Despite exciting discoveries, stem cell research still has a long way to go



As someone with a long previous career in stem cell transplantation, I would like to provide some medical perspective on a recent series of “commentary” articles about stem cells in Current in Zionsville. Broadly speaking, there are two types of stem cell transplantation, autologous and allogeneic. The first is a process by which patients receive back their own stem cells, perhaps after some manipulation to enrich or expand them. The second is the process by which a patient receives someone else’s stem cells, which have been carefully determined to be a compatible “match” for the patient.

The last decade or so has seen some exciting discoveries in which scientists have found that our cells (even those that are committed to form a certain cell lineage like skin, muscle, etc.) can be manipulated in the lab to switch back to a stem cell that could then be manipulated to turn back into another type of cell. Of course, many challenges await these early studies, including how to grow enough of these to replace millions of damaged cells, and how do we make sure they get to where we want them to go. And in the case of foreign cells, how do we prevent rejection by the body or form a tumor in the recipient’s body?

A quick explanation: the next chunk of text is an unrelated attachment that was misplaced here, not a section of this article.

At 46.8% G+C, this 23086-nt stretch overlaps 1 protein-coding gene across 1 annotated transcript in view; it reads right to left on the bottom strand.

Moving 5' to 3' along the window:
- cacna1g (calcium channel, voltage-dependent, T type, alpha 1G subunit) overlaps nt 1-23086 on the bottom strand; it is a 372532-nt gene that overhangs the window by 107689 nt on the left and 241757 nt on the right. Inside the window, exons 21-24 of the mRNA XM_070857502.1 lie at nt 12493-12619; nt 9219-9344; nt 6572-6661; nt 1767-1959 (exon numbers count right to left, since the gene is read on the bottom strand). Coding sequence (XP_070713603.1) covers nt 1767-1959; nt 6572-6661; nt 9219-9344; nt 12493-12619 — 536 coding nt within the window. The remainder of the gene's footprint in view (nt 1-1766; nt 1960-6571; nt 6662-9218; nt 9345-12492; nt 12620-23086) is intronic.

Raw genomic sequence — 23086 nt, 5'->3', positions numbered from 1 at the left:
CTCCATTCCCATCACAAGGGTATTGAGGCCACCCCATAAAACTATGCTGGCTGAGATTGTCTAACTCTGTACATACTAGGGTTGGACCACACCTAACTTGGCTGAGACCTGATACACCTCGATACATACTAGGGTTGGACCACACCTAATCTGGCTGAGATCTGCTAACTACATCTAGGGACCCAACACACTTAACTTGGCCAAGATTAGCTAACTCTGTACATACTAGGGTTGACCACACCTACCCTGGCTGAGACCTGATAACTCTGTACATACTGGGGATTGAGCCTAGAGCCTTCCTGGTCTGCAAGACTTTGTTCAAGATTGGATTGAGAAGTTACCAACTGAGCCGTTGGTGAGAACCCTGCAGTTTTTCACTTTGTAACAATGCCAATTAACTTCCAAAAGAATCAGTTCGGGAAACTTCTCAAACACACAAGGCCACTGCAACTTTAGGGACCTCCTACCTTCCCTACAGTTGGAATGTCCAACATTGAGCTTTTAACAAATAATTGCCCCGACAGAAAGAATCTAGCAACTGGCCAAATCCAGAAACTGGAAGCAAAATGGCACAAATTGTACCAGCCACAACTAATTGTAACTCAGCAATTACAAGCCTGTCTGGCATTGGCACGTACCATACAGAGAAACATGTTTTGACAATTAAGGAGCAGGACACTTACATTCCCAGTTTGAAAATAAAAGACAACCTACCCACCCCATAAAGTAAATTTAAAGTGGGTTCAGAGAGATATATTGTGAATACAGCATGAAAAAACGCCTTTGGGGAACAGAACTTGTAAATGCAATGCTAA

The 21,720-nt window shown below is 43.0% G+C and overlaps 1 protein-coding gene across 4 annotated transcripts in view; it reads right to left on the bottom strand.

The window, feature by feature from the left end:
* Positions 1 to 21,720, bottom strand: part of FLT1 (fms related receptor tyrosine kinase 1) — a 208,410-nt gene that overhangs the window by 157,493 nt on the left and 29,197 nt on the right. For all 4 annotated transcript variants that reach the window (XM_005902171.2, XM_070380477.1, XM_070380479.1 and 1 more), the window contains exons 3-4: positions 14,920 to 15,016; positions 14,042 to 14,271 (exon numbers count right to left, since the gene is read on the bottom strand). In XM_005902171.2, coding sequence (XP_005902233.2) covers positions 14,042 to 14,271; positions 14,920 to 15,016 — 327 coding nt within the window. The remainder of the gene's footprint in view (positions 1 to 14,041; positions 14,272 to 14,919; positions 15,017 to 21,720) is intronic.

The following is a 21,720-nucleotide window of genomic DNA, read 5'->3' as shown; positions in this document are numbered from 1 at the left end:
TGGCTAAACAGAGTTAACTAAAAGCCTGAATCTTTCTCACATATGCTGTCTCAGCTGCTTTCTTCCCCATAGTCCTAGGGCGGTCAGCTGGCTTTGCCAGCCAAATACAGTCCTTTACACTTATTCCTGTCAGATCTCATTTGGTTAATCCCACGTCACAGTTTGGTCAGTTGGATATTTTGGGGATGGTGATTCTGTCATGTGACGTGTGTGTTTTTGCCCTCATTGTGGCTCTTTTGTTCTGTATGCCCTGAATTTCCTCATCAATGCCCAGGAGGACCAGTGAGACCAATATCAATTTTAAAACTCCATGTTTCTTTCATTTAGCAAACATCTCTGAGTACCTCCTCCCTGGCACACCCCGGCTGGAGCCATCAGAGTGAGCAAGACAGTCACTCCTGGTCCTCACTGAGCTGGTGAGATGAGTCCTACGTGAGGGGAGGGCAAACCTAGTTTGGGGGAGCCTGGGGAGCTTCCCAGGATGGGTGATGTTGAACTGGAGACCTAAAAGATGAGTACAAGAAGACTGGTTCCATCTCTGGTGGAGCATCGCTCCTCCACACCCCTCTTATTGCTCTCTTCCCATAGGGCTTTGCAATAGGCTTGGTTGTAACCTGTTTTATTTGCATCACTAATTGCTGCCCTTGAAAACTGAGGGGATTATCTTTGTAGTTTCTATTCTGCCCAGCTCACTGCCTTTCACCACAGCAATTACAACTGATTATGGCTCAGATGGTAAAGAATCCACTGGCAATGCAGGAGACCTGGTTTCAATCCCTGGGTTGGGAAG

With the explosion of online “information,” one is wise to keep one philosophical maxim in mind: Extraordinary claims require extraordinary evidence. So before believing that stem cells have seemingly magical properties to cure a plethora of diseases, we must demand that very careful, controlled studies have been performed to prove this, and that appropriate safety studies have been published. Hopefully, this perspective will assist readers in assessing the scientific validity of stem cell stories they may encounter online or in print.

Dr. Robert Ilaria, Jr., Zionsville


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